Situations such as these are likely to get worse once marijuana is legalized and US border agents have added reason to suspect Canadians coming into their country have smoked marijuana. They face the prospect of being subjected to questioning more frequently and even the prospect of lengthy detentions before being released back to Canada.
Implications for ethnic minorities
This will become a particular problem for racialized individuals and minorities. Not only are they disproportionately singled for carding by police in Canada, issues of racial profiling by police and agents of the US government have also been well documented in the US. This will result in Black and other racial minority Canadians being singled out for interrogations and having their travel disrupted more frequently.
Other grounds for refusing entry to the US
It is not just admitted marijuana use that is grounds to exclude someone from the US for life. Proven consumption of cannabis, such as a criminal conviction or drug-impaired driving conviction, can also prevent you from entering the country.
Bill C-46, which recently received Royal Assent in Canada, could also result in drivers being denied entry to the States. The highly controversial piece of legislation introduces new regulations around marijuana-impaired driving, such as setting per se limits on the amount of THC present in the body. The problem is, THC may remain in the body for several weeks after the drug is used. This means it is possible for someone to fail one of these tests even if they have not consumed cannabis recently. So a Canadian driver could potentially be convicted of drug-impaired driving without being impaired at the time of driving. One of these wrongful convictions could appear on a person’s criminal record so if a US border agent sees this they may decide to prevent that person from entering the country.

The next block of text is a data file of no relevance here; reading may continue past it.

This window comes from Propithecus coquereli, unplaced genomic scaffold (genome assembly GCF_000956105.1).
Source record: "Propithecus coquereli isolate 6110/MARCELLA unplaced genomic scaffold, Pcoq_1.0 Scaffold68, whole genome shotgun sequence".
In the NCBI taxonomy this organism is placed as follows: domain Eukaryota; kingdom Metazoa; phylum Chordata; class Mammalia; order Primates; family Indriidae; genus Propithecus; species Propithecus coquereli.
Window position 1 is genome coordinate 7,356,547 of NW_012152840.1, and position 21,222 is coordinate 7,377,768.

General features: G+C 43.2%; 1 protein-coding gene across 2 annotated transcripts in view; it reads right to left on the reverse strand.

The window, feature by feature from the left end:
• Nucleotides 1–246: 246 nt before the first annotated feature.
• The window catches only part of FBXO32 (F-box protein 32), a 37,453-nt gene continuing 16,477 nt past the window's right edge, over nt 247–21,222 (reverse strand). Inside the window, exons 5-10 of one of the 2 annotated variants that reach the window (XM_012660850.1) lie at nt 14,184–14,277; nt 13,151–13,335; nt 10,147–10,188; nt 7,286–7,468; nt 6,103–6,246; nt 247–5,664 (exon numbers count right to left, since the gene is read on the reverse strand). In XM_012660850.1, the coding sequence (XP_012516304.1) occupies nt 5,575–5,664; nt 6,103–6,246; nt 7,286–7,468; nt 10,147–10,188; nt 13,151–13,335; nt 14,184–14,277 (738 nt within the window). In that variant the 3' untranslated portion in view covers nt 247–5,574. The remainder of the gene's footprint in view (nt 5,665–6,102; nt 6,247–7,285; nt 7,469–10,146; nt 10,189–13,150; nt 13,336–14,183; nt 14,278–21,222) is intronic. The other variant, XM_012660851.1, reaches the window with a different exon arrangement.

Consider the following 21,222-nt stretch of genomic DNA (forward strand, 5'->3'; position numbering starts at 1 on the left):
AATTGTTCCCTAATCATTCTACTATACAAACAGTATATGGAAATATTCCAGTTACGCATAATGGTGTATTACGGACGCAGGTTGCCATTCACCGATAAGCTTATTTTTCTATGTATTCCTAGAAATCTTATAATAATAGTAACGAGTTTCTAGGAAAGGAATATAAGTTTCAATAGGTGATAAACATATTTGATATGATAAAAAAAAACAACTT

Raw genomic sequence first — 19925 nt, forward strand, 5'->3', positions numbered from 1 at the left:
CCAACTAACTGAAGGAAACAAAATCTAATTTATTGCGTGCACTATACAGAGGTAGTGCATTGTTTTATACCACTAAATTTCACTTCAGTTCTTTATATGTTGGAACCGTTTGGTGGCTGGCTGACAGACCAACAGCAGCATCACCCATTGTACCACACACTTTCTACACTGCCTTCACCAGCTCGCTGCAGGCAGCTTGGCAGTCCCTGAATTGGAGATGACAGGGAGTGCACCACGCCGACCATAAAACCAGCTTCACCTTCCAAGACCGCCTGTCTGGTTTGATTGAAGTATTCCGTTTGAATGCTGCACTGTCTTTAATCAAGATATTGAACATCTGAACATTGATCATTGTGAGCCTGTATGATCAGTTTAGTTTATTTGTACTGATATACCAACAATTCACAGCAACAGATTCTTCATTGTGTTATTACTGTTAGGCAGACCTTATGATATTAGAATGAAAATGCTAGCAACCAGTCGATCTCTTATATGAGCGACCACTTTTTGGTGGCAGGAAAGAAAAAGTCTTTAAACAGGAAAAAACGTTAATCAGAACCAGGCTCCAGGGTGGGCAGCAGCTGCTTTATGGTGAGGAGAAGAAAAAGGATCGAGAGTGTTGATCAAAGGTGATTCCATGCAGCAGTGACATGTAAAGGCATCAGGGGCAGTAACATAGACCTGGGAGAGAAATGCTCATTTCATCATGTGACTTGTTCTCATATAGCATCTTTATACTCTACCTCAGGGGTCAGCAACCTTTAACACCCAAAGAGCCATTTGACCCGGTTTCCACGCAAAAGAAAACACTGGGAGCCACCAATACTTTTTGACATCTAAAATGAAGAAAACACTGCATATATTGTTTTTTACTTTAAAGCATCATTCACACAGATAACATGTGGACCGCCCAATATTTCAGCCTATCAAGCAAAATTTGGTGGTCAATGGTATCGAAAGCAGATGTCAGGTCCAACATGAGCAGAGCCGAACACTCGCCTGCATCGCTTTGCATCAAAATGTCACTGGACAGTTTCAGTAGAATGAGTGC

What to do if you are asked if you’ve ever smoked marijuana at the US border
With so much at risk, if you admit to smoking cannabis to a US border official, drivers may be tempted to lie and say no when asked if they have ever smoked pot. This is a bad idea as it could lead to much more serious consequences. The general consensus among immigration lawyers is that if you are questioned about your marijuana use, you should either decline to answer the question or choose to withdraw your application to enter the United States. You will likely be refused entry that day, which is inconvenient, but you will still be able to try again another day when a US border agent might choose not to ask that question. Under no circumstances incriminate yourself by saying you have smoked pot unless you want to be potentially banned from the States.
With the increased scrutiny Canadians crossing the border into the US will face after cannabis is decriminalized, it is more important than ever to challenge any marijuana-impaired driving convictions you may have on your record. It will only take once for an American border official to discover the convictions and ban you from entering.
We highly recommend you seek professional help to have any outstanding convictions expunged from your record.
At Acumen Law, we are adept at winning these sorts of cases and we can help you. We also offer legal services for immigration applications.
Contact us today for more information.